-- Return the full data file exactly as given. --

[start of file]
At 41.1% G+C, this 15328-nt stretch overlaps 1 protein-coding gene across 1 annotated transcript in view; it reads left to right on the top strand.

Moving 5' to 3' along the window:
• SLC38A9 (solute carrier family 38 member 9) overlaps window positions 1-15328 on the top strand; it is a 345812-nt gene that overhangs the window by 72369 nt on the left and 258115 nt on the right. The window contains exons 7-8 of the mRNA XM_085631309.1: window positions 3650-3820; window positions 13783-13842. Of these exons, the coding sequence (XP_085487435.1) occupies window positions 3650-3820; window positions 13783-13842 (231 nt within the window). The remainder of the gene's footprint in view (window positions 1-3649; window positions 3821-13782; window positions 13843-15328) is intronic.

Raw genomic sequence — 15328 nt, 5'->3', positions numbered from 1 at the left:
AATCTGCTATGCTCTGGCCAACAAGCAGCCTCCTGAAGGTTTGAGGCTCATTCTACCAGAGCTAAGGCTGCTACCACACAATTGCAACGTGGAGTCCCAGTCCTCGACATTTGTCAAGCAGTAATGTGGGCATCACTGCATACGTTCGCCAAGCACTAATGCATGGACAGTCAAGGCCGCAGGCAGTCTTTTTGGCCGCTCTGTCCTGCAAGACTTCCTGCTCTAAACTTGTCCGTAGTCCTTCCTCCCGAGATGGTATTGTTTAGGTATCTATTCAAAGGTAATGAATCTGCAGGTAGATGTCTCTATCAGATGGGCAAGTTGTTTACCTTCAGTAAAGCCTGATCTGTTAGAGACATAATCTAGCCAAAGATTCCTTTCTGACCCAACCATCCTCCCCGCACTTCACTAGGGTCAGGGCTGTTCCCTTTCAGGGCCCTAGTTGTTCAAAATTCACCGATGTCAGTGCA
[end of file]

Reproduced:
At 41.1% G+C, this 15328-nt stretch overlaps 1 protein-coding gene across 1 annotated transcript in view; it reads left to right on the top strand.

Moving 5' to 3' along the window:
• SLC38A9 (solute carrier family 38 member 9) overlaps window positions 1-15328 on the top strand; it is a 345812-nt gene that overhangs the window by 72369 nt on the left and 258115 nt on the right. The window contains exons 7-8 of the mRNA XM_085631309.1: window positions 3650-3820; window positions 13783-13842. Of these exons, the coding sequence (XP_085487435.1) occupies window positions 3650-3820; window positions 13783-13842 (231 nt within the window). The remainder of the gene's footprint in view (window positions 1-3649; window positions 3821-13782; window positions 13843-15328) is intronic.

Raw genomic sequence — 15328 nt, 5'->3', positions numbered from 1 at the left:
AATCTGCTATGCTCTGGCCAACAAGCAGCCTCCTGAAGGTTTGAGGCTCATTCTACCAGAGCTAAGGCTGCTACCACACAATTGCAACGTGGAGTCCCAGTCCTCGACATTTGTCAAGCAGTAATGTGGGCATCACTGCATACGTTCGCCAAGCACTAATGCATGGACAGTCAAGGCCGCAGGCAGTCTTTTTGGCCGCTCTGTCCTGCAAGACTTCCTGCTCTAAACTTGTCCGTAGTCCTTCCTCCCGAGATGGTATTGTTTAGGTATCTATTCAAAGGTAATGAATCTGCAGGTAGATGTCTCTATCAGATGGGCAAGTTGTTTACCTTCAGTAAAGCCTGATCTGTTAGAGACATAATCTAGCCAAAGATTCCTTTCTGACCCAACCATCCTCCCCGCACTTCACTAGGGTCAGGGCTGTTCCCTTTCAGGGCCCTAGTTGTTCAAAATTCACCGATGTCAGTGCA